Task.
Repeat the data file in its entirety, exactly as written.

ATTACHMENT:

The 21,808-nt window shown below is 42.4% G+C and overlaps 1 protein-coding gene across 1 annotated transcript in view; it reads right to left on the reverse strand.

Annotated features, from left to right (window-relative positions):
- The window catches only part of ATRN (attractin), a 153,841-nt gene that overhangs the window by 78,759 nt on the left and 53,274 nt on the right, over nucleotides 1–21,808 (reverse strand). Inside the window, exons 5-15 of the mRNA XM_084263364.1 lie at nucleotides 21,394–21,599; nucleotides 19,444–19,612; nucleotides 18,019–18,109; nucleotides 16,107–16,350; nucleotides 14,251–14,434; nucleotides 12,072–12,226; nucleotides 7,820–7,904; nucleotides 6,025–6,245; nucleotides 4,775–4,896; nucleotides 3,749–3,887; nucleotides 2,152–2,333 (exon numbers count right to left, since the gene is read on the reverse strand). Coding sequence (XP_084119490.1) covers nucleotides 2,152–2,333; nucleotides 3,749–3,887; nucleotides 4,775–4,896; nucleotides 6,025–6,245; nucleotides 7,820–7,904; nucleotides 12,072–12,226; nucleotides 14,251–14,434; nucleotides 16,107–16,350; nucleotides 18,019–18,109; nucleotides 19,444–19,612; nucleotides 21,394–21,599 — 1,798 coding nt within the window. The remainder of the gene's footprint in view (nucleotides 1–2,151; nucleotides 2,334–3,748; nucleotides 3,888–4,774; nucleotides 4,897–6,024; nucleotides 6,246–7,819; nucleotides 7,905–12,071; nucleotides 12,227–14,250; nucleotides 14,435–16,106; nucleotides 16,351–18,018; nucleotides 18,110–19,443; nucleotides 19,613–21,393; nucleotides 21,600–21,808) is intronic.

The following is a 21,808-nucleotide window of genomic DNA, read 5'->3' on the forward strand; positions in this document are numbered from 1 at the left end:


The 21,808-nt window shown below is 42.4% G+C and overlaps 1 protein-coding gene across 1 annotated transcript in view; it reads right to left on the reverse strand.

Annotated features, from left to right (window-relative positions):
- The window catches only part of ATRN (attractin), a 153,841-nt gene that overhangs the window by 78,759 nt on the left and 53,274 nt on the right, over nucleotides 1–21,808 (reverse strand). Inside the window, exons 5-15 of the mRNA XM_084263364.1 lie at nucleotides 21,394–21,599; nucleotides 19,444–19,612; nucleotides 18,019–18,109; nucleotides 16,107–16,350; nucleotides 14,251–14,434; nucleotides 12,072–12,226; nucleotides 7,820–7,904; nucleotides 6,025–6,245; nucleotides 4,775–4,896; nucleotides 3,749–3,887; nucleotides 2,152–2,333 (exon numbers count right to left, since the gene is read on the reverse strand). Coding sequence (XP_084119490.1) covers nucleotides 2,152–2,333; nucleotides 3,749–3,887; nucleotides 4,775–4,896; nucleotides 6,025–6,245; nucleotides 7,820–7,904; nucleotides 12,072–12,226; nucleotides 14,251–14,434; nucleotides 16,107–16,350; nucleotides 18,019–18,109; nucleotides 19,444–19,612; nucleotides 21,394–21,599 — 1,798 coding nt within the window. The remainder of the gene's footprint in view (nucleotides 1–2,151; nucleotides 2,334–3,748; nucleotides 3,888–4,774; nucleotides 4,897–6,024; nucleotides 6,246–7,819; nucleotides 7,905–12,071; nucleotides 12,227–14,250; nucleotides 14,435–16,106; nucleotides 16,351–18,018; nucleotides 18,110–19,443; nucleotides 19,613–21,393; nucleotides 21,600–21,808) is intronic.

The following is a 21,808-nucleotide window of genomic DNA, read 5'->3' on the forward strand; positions in this document are numbered from 1 at the left end: